It must be around 1 a.m. when I finally snap the lid shut on my 3DS. I snuff out the colorful collection of light beaming from the LED screen, and the room goes dark.
I don't know what had brought on the collection of heavy, stressful, and worried thoughts to my mind that night. All I know is that I had chosen instead to grab my 3DS, pop the lid, and start chipping away at dirt and rock. Perhaps it was the length of my unemployment getting to me. Maybe it was the fact that my car won't pass inspection unless I drop a brick of cash on it. Then again, maybe it was recent news about my family's drama getting exponentially worse. Somewhere a straw was placed upon the camel's back of my brain, causing it to split in half and just drown me in a suffocating panic about my future. This also tends to be the moment that I begin to consider my ever-decreasing longevity, the afterlife, and my faith.
I'd snagged my 3DS free from its cradle at that moment, dropping myself into the recently purchased Steamworld Dig. It was only nine bucks, so it was one expense I wasn't feeling guilty about in light of my car's costly demands.
As I close the DS, I marvel at how fast an hour had flown by while I performed some awfully monotonous and repetitive tasks, mining beneath a ghost of a robot town. It's not necessarily the sort of game I go for. There was no real narrative to speak of, no clever combination of mechanics, and there really weren't any levels. You simply chip away at the dirt, looking for minerals and materials that you can sell back in town in order to purchase new upgrades that make digging easier.
It's actually a pretty ingenious system, similar to one I had witnessed in a game my roommate played on his OUYA called Knightmare Tower. In fact, this sort of reward system is a commonly discussed topic. A constant cycle of rewards and progression systems will keep a player coming back, and potentially even addicted.
In Steamworld Dig, the process is simple: Enter the mine, fill your inventory by digging for materials, return to the surface, sell your findings, and purchase upgrades that allow you to do more and do it all more easily. As you dig deeper, your approach will change as you unlock upgrades and as creatures start to appear. The result is that the player is constantly being barraged by modifications that make the job of earning money easier and more convenient, even as the game is actually becoming more challenging. All it takes is fifteen or so minutes for a hazardous new foe to become just another minor obstacle — a small hurdle between you and that sweet glittering rock in the dirt.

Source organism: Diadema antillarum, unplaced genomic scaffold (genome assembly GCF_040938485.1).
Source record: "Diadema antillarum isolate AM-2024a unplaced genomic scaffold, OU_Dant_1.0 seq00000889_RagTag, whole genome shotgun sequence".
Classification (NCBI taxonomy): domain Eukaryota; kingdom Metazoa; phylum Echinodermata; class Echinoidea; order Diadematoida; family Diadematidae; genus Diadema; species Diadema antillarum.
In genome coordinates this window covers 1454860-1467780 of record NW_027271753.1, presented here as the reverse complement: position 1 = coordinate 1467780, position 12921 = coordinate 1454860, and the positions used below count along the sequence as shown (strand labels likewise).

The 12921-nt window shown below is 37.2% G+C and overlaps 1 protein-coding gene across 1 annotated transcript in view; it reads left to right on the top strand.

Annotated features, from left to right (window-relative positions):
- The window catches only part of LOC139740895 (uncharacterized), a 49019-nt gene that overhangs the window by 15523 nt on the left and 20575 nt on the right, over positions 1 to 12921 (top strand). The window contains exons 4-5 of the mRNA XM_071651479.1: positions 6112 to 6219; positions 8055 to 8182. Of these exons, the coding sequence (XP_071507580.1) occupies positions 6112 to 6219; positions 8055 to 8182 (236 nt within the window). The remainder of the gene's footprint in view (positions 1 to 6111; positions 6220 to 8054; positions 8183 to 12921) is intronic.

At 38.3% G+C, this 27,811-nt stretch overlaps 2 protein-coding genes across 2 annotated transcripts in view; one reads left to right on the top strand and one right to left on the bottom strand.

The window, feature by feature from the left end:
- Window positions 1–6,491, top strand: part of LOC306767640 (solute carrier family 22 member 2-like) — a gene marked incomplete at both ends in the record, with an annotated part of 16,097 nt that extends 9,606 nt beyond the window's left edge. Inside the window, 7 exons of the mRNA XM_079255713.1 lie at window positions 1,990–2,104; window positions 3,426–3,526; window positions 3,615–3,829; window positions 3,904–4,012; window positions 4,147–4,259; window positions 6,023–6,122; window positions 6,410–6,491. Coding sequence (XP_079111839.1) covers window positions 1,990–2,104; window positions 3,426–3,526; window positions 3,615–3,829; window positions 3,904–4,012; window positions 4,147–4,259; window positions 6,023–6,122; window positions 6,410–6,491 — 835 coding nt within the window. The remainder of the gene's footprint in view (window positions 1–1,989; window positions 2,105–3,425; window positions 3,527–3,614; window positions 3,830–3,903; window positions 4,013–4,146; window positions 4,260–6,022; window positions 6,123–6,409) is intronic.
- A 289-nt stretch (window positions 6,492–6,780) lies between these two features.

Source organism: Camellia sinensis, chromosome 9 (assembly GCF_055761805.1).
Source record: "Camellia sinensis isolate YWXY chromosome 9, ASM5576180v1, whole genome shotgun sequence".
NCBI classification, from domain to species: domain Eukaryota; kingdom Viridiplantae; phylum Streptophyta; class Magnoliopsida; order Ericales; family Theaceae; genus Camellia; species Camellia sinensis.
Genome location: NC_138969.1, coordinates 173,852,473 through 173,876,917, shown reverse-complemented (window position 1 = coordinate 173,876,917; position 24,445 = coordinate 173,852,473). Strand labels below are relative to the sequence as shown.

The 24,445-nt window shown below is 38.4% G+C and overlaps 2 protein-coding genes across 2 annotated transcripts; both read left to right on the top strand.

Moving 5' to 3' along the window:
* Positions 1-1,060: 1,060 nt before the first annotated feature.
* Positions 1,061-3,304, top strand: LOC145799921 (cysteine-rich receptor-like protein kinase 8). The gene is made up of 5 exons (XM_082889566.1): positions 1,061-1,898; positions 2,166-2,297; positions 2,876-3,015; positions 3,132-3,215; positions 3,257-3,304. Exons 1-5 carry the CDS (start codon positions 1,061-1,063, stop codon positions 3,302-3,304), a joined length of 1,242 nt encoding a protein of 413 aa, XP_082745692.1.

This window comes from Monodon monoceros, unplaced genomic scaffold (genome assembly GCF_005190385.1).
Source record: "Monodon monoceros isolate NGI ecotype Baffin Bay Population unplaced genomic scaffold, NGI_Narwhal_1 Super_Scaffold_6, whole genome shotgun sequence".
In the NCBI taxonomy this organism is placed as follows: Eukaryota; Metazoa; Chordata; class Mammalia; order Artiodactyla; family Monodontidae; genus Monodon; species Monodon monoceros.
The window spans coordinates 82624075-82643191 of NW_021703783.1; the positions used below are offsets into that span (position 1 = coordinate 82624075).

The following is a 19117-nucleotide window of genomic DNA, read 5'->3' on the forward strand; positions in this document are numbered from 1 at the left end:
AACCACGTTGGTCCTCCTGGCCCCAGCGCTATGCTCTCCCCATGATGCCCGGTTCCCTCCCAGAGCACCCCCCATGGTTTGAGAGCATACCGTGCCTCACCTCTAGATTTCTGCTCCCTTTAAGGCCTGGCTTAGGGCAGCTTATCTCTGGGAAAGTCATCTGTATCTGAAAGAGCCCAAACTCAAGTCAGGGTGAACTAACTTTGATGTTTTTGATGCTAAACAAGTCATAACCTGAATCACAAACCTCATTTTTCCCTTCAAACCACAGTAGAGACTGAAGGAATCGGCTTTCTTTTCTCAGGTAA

If any one element of the reward/challenge system were to fail, the entire system would cave in on itself. If you didn't give enough money to purchase at least one upgrade upon returning to the surface, then the player would feel as if the game were being stingy with cash. If the upgrades didn't provide a visible or metaphysical change, then the player would likely not be so eager to drop cash on the next improvement. If the game didn't provide a variety of ways to make travel from the deeper levels to the surface easy, then the cycle of diving and returning would become tedious.
The simple mechanics hold the player's attention so tightly that they'll likely never notice how polished the experience is, even over a five-hour dive into the dirt. The cycle of finding treasure, earning rewards and buying progression is one that must be fine-tuned in order to trigger just the right response. It is the essence of video games as escapism, by bringing the brain back for that engaged and euphoric feeling of constant improvement in a short period of time. Effort is rewarded even as a new challenge is revealed, and thus we are encouraged to return again and again as we overcome increasing odds and achieve greater gain.
Suddenly game addiction makes a bit more sense to me. It is not unlike the feeling you might get from winning a simple game of pool, darts, or air hockey, and it's not unrelated to some more explicitly chemically-induced highs. You feel complete, whole, as if you can take on the world. Once the game has been put aside, once the effect wears off, there's just ... well, everything else.
Life is not a series of progressions and rewards systems. If I go to the fitness center every day and work my ass off, there is no guarantee I'll see visible returns on investment. If I complete a deadline on time at work, there's no upgrade available to make the next project easier or to guarantee more difficult yet more rewarding work. Sure, there are real-world gains, such as personal experience and knowledge, or a promotion, but these are subtle; they take time. With them come worry, concern and external pressures. They can be outweighed by the sudden increase in responsibility, and they often don't follow as direct results of our own actions and choices.
I complete Steamworld Dig the next morning. Of course I do. It is the first conscious thought I have after realizing I am no longer asleep. "I'm going to play more Steamworld Dig," I tell myself, ignoring the fact that I should be getting a shower. For the time being, my worries of the previous night, about where I'm at in life — why I suddenly feel as if the road is dropping from beneath me — those thoughts are gone.
The reality, however, is still there. I can dig as deep into this or any game as I want, but life will be waiting for me back up on the surface. And if I dig too deep, and I may find myself unable to climb back out.